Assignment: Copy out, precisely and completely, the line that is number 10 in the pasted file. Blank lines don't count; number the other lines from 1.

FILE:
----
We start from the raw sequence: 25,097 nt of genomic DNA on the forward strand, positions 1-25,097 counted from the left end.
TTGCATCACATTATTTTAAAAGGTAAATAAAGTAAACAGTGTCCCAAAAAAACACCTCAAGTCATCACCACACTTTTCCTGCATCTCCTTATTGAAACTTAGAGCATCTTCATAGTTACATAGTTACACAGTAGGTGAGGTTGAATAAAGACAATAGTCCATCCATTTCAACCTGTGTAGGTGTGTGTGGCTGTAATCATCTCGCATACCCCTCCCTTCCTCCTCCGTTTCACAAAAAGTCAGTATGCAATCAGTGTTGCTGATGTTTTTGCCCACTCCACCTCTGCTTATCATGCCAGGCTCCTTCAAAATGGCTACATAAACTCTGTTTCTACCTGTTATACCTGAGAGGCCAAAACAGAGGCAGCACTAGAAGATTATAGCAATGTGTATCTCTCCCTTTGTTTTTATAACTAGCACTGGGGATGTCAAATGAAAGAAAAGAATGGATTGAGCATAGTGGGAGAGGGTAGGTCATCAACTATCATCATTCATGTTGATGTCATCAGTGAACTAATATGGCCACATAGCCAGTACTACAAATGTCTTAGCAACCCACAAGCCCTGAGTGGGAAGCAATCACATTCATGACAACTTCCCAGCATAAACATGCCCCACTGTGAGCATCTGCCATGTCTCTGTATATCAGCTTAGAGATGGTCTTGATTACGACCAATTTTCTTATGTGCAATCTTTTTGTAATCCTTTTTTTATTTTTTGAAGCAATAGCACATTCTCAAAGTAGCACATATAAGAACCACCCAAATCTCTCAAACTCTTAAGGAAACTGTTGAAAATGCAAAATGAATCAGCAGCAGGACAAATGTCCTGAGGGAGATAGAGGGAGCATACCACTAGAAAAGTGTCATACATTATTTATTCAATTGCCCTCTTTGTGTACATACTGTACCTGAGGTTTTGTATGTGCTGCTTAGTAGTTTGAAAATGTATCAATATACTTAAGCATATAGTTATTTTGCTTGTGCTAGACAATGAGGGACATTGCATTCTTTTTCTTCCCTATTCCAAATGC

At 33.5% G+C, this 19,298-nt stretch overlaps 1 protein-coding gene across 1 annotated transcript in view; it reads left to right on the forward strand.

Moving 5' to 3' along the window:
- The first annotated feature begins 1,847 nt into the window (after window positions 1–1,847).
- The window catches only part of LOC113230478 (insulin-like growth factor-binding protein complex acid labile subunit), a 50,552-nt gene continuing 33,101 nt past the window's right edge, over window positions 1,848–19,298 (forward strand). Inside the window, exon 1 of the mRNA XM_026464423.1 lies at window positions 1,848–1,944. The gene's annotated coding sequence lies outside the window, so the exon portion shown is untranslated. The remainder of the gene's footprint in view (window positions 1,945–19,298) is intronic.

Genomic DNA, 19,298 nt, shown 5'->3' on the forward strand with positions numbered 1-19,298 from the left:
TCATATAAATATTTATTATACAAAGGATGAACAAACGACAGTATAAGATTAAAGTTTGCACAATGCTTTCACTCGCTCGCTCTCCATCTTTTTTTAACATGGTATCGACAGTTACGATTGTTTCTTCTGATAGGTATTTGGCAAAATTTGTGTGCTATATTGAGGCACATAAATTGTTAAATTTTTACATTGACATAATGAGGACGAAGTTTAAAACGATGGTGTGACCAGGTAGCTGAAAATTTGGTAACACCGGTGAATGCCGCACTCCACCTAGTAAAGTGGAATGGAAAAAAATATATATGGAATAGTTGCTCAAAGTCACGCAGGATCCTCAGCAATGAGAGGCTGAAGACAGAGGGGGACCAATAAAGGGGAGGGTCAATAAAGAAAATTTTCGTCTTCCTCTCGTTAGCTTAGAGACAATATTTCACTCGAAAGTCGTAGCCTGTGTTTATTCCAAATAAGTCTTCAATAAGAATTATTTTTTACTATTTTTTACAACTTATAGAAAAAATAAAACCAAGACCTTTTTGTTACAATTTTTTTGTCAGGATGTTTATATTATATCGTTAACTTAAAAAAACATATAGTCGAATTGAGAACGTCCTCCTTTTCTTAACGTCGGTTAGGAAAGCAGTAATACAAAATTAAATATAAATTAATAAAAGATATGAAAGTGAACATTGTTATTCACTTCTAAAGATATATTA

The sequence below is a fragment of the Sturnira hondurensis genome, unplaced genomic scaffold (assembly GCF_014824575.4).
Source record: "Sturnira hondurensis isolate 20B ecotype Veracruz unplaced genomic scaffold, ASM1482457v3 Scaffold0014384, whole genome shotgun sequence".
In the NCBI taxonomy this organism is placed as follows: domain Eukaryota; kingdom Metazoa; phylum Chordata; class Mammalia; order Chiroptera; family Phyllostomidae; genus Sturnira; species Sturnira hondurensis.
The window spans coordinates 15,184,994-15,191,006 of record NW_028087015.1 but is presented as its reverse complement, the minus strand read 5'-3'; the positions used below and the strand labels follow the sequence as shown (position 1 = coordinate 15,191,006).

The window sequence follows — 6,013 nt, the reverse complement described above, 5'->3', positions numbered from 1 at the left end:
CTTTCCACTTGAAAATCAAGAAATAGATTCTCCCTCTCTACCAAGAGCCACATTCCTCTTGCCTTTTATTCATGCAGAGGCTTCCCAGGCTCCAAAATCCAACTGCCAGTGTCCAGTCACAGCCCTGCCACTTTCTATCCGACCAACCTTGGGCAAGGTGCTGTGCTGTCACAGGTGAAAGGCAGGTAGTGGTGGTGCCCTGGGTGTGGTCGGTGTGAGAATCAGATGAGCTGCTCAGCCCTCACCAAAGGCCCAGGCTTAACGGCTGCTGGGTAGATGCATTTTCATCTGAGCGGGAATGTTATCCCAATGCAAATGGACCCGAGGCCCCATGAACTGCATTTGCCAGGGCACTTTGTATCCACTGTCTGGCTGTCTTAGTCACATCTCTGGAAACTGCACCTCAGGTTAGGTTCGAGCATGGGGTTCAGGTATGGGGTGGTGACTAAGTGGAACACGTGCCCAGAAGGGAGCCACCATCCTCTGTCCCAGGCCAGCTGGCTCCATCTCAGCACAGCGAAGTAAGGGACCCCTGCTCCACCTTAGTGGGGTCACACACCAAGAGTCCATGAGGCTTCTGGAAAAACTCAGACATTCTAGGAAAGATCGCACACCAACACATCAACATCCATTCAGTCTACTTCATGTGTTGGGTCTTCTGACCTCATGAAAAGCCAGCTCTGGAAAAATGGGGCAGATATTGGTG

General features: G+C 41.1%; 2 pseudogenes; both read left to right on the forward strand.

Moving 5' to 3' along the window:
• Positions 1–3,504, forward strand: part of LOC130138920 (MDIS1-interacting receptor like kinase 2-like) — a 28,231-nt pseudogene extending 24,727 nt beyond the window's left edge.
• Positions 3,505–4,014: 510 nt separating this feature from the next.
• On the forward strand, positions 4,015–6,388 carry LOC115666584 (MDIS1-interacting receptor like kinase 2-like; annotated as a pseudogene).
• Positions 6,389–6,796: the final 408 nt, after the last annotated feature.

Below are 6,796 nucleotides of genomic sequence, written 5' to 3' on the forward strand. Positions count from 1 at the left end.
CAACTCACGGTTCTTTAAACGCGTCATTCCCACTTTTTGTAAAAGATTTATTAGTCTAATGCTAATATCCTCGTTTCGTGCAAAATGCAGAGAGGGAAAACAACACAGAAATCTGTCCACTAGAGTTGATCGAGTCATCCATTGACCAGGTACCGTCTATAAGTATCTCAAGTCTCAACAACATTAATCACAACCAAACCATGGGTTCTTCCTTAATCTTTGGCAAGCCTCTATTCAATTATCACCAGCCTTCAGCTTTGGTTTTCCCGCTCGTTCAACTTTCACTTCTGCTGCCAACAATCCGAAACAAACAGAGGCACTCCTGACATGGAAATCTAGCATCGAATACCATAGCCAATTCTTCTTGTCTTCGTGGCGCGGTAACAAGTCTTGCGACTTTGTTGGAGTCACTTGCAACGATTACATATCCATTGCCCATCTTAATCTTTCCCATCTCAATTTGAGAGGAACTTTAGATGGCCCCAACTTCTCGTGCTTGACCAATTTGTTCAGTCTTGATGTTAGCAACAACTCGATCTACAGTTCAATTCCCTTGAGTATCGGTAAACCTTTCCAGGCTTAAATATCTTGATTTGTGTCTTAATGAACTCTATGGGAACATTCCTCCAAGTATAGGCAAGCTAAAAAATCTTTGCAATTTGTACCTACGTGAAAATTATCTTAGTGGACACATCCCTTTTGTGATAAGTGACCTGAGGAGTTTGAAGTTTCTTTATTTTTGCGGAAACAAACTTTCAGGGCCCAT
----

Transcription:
Source record: "Sturnira hondurensis isolate 20B ecotype Veracruz unplaced genomic scaffold, ASM1482457v3 Scaffold0014384, whole genome shotgun sequence".